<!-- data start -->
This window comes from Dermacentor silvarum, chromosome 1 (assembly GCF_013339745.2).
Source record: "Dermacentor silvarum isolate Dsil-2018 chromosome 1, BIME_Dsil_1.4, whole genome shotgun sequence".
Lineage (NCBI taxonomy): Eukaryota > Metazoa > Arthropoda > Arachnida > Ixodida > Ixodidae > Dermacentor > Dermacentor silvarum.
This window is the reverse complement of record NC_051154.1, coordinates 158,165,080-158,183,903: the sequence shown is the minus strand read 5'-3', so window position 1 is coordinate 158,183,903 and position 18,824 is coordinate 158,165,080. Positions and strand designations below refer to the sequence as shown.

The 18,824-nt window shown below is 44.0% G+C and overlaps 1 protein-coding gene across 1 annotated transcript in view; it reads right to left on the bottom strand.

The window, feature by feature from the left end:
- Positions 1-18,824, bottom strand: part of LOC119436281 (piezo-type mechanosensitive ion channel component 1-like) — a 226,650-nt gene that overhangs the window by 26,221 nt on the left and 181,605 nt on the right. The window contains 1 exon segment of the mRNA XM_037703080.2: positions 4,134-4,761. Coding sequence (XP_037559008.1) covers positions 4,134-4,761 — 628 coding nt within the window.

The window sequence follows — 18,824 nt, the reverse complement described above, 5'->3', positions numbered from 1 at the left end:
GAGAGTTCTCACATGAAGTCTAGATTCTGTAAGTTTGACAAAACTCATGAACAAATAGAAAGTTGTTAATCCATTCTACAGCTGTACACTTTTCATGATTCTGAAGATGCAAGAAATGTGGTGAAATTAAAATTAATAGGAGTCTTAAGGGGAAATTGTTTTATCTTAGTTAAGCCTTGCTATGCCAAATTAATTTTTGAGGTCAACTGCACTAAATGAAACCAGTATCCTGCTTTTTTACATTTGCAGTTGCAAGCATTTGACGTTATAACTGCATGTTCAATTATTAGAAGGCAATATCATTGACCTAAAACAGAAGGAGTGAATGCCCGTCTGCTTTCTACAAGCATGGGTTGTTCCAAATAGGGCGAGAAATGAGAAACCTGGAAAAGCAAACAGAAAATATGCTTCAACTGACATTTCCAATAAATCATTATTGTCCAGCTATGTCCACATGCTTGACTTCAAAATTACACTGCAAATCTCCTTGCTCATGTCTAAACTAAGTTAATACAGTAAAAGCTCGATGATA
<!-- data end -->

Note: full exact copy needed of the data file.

This window comes from Dermacentor silvarum, chromosome 1 (assembly GCF_013339745.2).
Source record: "Dermacentor silvarum isolate Dsil-2018 chromosome 1, BIME_Dsil_1.4, whole genome shotgun sequence".
Lineage (NCBI taxonomy): Eukaryota > Metazoa > Arthropoda > Arachnida > Ixodida > Ixodidae > Dermacentor > Dermacentor silvarum.
This window is the reverse complement of record NC_051154.1, coordinates 158,165,080-158,183,903: the sequence shown is the minus strand read 5'-3', so window position 1 is coordinate 158,183,903 and position 18,824 is coordinate 158,165,080. Positions and strand designations below refer to the sequence as shown.

The 18,824-nt window shown below is 44.0% G+C and overlaps 1 protein-coding gene across 1 annotated transcript in view; it reads right to left on the bottom strand.

The window, feature by feature from the left end:
- Positions 1-18,824, bottom strand: part of LOC119436281 (piezo-type mechanosensitive ion channel component 1-like) — a 226,650-nt gene that overhangs the window by 26,221 nt on the left and 181,605 nt on the right. The window contains 1 exon segment of the mRNA XM_037703080.2: positions 4,134-4,761. Coding sequence (XP_037559008.1) covers positions 4,134-4,761 — 628 coding nt within the window.

The window sequence follows — 18,824 nt, the reverse complement described above, 5'->3', positions numbered from 1 at the left end:
GAGAGTTCTCACATGAAGTCTAGATTCTGTAAGTTTGACAAAACTCATGAACAAATAGAAAGTTGTTAATCCATTCTACAGCTGTACACTTTTCATGATTCTGAAGATGCAAGAAATGTGGTGAAATTAAAATTAATAGGAGTCTTAAGGGGAAATTGTTTTATCTTAGTTAAGCCTTGCTATGCCAAATTAATTTTTGAGGTCAACTGCACTAAATGAAACCAGTATCCTGCTTTTTTACATTTGCAGTTGCAAGCATTTGACGTTATAACTGCATGTTCAATTATTAGAAGGCAATATCATTGACCTAAAACAGAAGGAGTGAATGCCCGTCTGCTTTCTACAAGCATGGGTTGTTCCAAATAGGGCGAGAAATGAGAAACCTGGAAAAGCAAACAGAAAATATGCTTCAACTGACATTTCCAATAAATCATTATTGTCCAGCTATGTCCACATGCTTGACTTCAAAATTACACTGCAAATCTCCTTGCTCATGTCTAAACTAAGTTAATACAGTAAAAGCTCGATGATA